COVID-19 (Coronavirus) is a highly infectious respiratory disease which leads to several potentially life threatening problems with the respiratory system. If severe enough, these problems can force patients into ICUs, where they may be unable to embrace regular physical activity and exercise.
Whole Body Vibration (WBV) exercise has been suggested as part of the procedures involved with pulmonary rehabilitation, even in ICU settings due to its non-invasive nature.
According to experts, the World Association of Vibration Exercise Experts (WAVEX) "reviewed the potential of WBV exercise as a useful and safe intervention for the management of infected individuals with COVID-19 by mitigating the inactivity-related declines in physical condition and reducing the time in ICU. Recommendations regarding the reduction of fatigue and the risk of dyspnea, the improvement of the inflammatory and redox status favoring cellular homeostasis and the overall improvement in the quality of life are provided. Finally, practical applications for the use of this paradigm leading to a better prognosis in bed bound and ICU-bound subjects is proposed."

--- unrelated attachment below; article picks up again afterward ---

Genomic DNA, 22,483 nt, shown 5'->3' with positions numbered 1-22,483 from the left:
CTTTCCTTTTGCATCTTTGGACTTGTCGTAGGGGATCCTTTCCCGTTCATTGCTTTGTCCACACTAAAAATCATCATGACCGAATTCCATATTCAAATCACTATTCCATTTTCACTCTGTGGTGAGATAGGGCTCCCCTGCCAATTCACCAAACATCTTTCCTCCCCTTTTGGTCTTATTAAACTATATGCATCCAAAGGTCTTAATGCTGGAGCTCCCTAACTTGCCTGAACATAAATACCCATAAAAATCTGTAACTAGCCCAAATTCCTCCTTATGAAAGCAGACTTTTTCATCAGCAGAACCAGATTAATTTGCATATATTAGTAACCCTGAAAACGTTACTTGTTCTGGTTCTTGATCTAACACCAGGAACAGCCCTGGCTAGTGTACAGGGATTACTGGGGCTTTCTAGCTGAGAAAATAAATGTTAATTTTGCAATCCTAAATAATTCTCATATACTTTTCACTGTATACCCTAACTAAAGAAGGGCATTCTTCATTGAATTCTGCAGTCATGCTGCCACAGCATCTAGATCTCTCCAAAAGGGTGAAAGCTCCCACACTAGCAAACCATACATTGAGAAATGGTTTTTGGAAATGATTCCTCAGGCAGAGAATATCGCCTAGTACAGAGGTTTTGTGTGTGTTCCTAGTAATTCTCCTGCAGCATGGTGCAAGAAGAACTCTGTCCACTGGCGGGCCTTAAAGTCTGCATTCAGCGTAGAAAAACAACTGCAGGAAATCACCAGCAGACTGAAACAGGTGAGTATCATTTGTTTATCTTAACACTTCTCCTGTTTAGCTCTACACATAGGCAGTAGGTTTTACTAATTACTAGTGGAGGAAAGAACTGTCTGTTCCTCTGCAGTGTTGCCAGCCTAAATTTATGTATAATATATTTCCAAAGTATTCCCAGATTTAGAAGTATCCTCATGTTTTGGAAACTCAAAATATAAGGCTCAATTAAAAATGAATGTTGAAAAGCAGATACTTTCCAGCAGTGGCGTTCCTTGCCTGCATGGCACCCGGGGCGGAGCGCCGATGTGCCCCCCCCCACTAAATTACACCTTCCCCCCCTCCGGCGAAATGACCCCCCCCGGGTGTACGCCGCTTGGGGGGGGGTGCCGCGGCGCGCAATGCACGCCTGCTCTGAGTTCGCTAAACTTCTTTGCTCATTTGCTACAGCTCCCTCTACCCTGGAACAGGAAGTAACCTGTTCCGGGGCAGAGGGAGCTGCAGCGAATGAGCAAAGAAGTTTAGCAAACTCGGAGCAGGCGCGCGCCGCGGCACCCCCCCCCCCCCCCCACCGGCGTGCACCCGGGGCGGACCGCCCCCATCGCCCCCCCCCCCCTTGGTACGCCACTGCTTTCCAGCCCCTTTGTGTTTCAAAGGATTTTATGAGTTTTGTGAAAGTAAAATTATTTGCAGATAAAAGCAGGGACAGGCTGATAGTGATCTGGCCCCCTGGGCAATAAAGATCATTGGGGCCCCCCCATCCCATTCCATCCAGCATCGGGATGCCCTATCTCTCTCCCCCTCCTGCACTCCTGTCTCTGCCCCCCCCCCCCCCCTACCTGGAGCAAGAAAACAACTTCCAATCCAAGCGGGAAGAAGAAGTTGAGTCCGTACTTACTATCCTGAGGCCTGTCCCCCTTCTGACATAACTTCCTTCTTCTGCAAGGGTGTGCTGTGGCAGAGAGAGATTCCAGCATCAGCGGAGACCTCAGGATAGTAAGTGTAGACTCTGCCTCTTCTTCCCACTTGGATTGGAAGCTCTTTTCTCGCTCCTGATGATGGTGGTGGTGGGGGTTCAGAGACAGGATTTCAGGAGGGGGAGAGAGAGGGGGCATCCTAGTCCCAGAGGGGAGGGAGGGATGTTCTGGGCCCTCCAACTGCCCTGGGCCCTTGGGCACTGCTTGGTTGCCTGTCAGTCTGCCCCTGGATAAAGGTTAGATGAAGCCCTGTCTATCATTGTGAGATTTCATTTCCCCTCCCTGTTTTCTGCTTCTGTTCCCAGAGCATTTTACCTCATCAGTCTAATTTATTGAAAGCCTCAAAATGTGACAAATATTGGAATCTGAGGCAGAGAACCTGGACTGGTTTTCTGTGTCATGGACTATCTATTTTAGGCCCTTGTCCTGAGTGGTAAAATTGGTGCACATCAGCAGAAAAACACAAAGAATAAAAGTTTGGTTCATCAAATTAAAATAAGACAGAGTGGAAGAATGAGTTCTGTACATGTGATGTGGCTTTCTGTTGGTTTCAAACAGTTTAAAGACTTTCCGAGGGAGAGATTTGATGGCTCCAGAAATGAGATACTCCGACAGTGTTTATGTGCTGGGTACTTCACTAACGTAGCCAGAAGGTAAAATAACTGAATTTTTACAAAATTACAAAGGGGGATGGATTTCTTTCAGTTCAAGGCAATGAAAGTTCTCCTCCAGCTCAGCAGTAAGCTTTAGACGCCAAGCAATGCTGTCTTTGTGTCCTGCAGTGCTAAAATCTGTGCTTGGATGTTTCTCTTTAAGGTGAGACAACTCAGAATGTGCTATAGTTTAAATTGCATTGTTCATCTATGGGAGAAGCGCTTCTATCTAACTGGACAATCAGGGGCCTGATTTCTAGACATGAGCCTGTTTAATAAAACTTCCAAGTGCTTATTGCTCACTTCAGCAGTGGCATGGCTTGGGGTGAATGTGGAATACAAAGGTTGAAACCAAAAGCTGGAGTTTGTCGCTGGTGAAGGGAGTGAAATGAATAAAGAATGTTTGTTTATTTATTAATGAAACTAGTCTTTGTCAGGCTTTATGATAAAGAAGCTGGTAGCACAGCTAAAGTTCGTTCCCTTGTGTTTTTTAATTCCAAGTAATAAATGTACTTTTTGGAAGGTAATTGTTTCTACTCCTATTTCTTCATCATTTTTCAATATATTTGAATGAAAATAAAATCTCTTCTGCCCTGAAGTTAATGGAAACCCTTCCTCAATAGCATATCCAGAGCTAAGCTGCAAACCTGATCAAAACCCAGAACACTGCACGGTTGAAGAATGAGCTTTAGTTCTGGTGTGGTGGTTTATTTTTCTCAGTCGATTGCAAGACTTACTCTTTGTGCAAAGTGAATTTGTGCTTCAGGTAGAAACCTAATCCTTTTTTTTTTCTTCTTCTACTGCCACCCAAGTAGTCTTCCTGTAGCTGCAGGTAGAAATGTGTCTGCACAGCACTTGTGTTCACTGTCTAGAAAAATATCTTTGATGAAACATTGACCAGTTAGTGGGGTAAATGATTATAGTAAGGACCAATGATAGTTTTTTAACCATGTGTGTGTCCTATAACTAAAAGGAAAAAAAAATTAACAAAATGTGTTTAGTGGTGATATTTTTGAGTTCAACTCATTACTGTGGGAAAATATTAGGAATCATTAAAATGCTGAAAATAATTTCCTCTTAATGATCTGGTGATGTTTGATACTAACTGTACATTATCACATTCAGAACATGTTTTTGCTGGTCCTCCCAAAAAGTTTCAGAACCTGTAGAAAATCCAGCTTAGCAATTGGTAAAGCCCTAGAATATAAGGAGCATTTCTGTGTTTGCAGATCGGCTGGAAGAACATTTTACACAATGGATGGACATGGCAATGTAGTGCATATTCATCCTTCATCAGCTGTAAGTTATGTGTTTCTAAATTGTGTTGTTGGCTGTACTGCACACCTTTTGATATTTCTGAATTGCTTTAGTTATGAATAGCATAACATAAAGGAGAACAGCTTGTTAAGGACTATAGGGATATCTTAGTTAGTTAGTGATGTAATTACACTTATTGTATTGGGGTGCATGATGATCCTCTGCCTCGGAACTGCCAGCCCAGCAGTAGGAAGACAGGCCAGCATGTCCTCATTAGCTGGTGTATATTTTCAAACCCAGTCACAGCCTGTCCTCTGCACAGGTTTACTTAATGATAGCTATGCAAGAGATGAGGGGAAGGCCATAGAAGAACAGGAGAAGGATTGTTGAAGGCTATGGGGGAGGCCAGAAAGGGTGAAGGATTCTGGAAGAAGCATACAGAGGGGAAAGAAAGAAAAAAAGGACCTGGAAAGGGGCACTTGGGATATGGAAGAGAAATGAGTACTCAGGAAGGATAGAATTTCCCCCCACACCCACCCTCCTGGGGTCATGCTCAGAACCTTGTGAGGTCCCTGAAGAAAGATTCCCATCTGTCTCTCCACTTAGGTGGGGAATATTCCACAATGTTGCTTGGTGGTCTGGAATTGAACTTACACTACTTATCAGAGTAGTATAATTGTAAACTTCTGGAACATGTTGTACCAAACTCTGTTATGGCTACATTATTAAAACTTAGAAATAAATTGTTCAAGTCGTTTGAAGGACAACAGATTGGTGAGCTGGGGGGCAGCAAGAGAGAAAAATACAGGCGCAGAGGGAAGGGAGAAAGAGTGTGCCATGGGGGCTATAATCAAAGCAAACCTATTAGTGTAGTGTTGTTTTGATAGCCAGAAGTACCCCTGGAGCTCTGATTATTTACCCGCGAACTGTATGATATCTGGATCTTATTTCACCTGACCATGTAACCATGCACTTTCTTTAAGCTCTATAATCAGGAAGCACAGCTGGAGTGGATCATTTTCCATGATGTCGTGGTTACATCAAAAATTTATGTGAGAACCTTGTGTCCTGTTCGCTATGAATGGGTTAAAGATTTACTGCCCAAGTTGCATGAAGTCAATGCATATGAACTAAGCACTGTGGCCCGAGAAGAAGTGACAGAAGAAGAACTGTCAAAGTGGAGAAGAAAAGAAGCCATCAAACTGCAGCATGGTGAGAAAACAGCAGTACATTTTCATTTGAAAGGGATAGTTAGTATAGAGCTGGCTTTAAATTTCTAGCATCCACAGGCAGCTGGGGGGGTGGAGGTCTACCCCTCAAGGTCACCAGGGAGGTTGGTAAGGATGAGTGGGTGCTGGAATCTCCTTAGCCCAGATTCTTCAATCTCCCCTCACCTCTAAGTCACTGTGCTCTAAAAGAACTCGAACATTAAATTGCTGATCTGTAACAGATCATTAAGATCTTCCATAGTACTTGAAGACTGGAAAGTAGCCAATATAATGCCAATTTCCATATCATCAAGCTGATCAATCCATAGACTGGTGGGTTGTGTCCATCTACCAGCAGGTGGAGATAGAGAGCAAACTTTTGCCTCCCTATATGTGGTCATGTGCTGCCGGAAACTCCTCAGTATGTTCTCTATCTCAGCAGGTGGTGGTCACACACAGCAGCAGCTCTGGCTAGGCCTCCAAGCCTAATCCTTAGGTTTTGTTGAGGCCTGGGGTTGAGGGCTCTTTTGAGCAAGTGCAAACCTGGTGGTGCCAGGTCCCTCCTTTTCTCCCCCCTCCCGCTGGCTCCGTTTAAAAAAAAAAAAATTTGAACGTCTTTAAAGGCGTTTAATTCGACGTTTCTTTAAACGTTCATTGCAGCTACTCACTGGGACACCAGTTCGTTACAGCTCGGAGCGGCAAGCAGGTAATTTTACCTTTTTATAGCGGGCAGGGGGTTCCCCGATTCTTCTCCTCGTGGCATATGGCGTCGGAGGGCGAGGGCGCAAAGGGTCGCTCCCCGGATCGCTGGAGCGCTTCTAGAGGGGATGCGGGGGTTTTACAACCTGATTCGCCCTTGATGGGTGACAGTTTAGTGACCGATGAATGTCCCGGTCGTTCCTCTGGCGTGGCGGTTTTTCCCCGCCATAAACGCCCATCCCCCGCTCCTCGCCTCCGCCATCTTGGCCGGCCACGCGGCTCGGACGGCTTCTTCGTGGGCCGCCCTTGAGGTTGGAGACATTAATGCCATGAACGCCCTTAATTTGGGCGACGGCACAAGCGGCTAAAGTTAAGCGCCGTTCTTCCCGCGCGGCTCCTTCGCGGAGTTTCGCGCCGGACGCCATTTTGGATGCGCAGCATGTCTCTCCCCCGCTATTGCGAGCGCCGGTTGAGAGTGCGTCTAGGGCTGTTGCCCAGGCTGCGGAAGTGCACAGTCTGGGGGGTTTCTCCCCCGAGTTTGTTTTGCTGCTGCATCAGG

COVID-19 originated in Wuhan, China in 2019 and has currently infected over 10 million people worldwide. It has been found to have a higher death rate in older patients.
COVID-19 is caused by the virus SARS-CoV-2 and results in severe stresses to the various health care systems in most countries available to combat this disease.